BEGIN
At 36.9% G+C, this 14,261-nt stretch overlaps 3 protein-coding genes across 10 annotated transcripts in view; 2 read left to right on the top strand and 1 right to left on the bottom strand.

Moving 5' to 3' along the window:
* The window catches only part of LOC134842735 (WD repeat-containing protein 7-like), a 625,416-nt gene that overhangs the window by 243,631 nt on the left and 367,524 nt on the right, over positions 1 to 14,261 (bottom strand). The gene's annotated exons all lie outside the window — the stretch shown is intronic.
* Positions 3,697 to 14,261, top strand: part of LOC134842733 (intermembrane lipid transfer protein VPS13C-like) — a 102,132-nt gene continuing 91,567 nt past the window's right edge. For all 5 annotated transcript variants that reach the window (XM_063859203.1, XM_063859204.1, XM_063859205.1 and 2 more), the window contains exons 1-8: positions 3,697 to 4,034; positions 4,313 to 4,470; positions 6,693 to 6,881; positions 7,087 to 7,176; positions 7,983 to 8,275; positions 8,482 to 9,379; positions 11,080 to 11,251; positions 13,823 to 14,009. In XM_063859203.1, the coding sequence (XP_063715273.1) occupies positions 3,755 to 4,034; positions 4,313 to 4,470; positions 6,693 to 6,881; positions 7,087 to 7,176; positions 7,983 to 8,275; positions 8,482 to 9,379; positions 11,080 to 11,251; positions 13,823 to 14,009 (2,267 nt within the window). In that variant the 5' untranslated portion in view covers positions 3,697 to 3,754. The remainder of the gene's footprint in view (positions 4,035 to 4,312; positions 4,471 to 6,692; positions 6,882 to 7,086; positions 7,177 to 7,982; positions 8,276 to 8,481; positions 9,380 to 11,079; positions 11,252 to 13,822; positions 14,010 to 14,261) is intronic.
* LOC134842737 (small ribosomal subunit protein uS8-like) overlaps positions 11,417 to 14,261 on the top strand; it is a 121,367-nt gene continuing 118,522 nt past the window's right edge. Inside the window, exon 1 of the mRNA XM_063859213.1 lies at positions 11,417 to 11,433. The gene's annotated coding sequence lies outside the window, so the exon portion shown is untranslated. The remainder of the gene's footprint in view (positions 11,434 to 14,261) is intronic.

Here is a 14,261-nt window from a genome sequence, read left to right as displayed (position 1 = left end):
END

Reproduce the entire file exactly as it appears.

At 36.9% G+C, this 14,261-nt stretch overlaps 3 protein-coding genes across 10 annotated transcripts in view; 2 read left to right on the top strand and 1 right to left on the bottom strand.

Moving 5' to 3' along the window:
* The window catches only part of LOC134842735 (WD repeat-containing protein 7-like), a 625,416-nt gene that overhangs the window by 243,631 nt on the left and 367,524 nt on the right, over positions 1 to 14,261 (bottom strand). The gene's annotated exons all lie outside the window — the stretch shown is intronic.
* Positions 3,697 to 14,261, top strand: part of LOC134842733 (intermembrane lipid transfer protein VPS13C-like) — a 102,132-nt gene continuing 91,567 nt past the window's right edge. For all 5 annotated transcript variants that reach the window (XM_063859203.1, XM_063859204.1, XM_063859205.1 and 2 more), the window contains exons 1-8: positions 3,697 to 4,034; positions 4,313 to 4,470; positions 6,693 to 6,881; positions 7,087 to 7,176; positions 7,983 to 8,275; positions 8,482 to 9,379; positions 11,080 to 11,251; positions 13,823 to 14,009. In XM_063859203.1, the coding sequence (XP_063715273.1) occupies positions 3,755 to 4,034; positions 4,313 to 4,470; positions 6,693 to 6,881; positions 7,087 to 7,176; positions 7,983 to 8,275; positions 8,482 to 9,379; positions 11,080 to 11,251; positions 13,823 to 14,009 (2,267 nt within the window). In that variant the 5' untranslated portion in view covers positions 3,697 to 3,754. The remainder of the gene's footprint in view (positions 4,035 to 4,312; positions 4,471 to 6,692; positions 6,882 to 7,086; positions 7,177 to 7,982; positions 8,276 to 8,481; positions 9,380 to 11,079; positions 11,252 to 13,822; positions 14,010 to 14,261) is intronic.
* LOC134842737 (small ribosomal subunit protein uS8-like) overlaps positions 11,417 to 14,261 on the top strand; it is a 121,367-nt gene continuing 118,522 nt past the window's right edge. Inside the window, exon 1 of the mRNA XM_063859213.1 lies at positions 11,417 to 11,433. The gene's annotated coding sequence lies outside the window, so the exon portion shown is untranslated. The remainder of the gene's footprint in view (positions 11,434 to 14,261) is intronic.

Here is a 14,261-nt window from a genome sequence, read left to right as displayed (position 1 = left end):